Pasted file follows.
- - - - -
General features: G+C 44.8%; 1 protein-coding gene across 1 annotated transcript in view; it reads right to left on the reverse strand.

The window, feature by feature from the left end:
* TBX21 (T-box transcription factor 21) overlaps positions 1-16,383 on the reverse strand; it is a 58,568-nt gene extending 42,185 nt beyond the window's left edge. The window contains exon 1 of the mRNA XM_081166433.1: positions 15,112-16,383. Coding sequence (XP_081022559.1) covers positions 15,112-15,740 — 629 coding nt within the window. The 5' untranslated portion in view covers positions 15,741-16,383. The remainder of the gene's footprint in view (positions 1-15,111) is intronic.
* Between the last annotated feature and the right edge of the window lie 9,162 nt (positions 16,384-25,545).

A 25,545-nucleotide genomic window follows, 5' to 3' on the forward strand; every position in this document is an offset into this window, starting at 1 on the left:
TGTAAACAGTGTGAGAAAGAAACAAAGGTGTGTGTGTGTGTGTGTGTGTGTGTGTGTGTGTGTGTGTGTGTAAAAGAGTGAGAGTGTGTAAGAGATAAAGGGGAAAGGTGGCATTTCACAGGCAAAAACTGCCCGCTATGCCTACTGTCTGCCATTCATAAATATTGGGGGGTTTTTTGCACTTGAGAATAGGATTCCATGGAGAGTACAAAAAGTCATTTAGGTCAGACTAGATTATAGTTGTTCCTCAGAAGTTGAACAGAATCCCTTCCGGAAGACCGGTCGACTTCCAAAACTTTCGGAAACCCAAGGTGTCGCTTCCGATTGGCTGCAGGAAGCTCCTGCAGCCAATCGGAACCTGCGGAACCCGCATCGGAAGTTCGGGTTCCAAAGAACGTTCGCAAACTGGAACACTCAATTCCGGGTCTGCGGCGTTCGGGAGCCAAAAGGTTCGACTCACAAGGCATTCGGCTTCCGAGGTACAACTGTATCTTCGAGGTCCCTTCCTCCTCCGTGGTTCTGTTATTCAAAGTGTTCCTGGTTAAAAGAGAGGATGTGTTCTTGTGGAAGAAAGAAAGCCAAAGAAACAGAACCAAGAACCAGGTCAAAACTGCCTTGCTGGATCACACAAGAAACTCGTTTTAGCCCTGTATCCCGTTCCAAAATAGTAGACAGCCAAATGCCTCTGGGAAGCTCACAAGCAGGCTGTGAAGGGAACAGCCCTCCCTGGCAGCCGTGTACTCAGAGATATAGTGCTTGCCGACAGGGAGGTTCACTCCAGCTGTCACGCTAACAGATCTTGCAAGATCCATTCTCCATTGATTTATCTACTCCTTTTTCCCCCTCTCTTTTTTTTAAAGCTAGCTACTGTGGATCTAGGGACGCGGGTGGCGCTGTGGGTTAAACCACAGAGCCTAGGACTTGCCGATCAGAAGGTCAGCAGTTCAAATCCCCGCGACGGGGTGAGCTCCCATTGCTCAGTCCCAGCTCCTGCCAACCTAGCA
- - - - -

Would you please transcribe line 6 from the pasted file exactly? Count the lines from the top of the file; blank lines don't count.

TGTAAACAGTGTGAGAAAGAAACAAAGGTGTGTGTGTGTGTGTGTGTGTGTGTGTGTGTGTGTGTGTGTGTAAAAGAGTGAGAGTGTGTAAGAGATAAAGGGGAAAGGTGGCATTTCACAGGCAAAAACTGCCCGCTATGCCTACTGTCTGCCATTCATAAATATTGGGGGGTTTTTTGCACTTGAGAATAGGATTCCATGGAGAGTACAAAAAGTCATTTAGGTCAGACTAGATTATAGTTGTTCCTCAGAAGTTGAACAGAATCCCTTCCGGAAGACCGGTCGACTTCCAAAACTTTCGGAAACCCAAGGTGTCGCTTCCGATTGGCTGCAGGAAGCTCCTGCAGCCAATCGGAACCTGCGGAACCCGCATCGGAAGTTCGGGTTCCAAAGAACGTTCGCAAACTGGAACACTCAATTCCGGGTCTGCGGCGTTCGGGAGCCAAAAGGTTCGACTCACAAGGCATTCGGCTTCCGAGGTACAACTGTATCTTCGAGGTCCCTTCCTCCTCCGTGGTTCTGTTATTCAAAGTGTTCCTGGTTAAAAGAGAGGATGTGTTCTTGTGGAAGAAAGAAAGCCAAAGAAACAGAACCAAGAACCAGGTCAAAACTGCCTTGCTGGATCACACAAGAAACTCGTTTTAGCCCTGTATCCCGTTCCAAAATAGTAGACAGCCAAATGCCTCTGGGAAGCTCACAAGCAGGCTGTGAAGGGAACAGCCCTCCCTGGCAGCCGTGTACTCAGAGATATAGTGCTTGCCGACAGGGAGGTTCACTCCAGCTGTCACGCTAACAGATCTTGCAAGATCCATTCTCCATTGATTTATCTACTCCTTTTTCCCCCTCTCTTTTTTTTAAAGCTAGCTACTGTGGATCTAGGGACGCGGGTGGCGCTGTGGGTTAAACCACAGAGCCTAGGACTTGCCGATCAGAAGGTCAGCAGTTCAAATCCCCGCGACGGGGTGAGCTCCCATTGCTCAGTCCCAGCTCCTGCCAACCTAGCA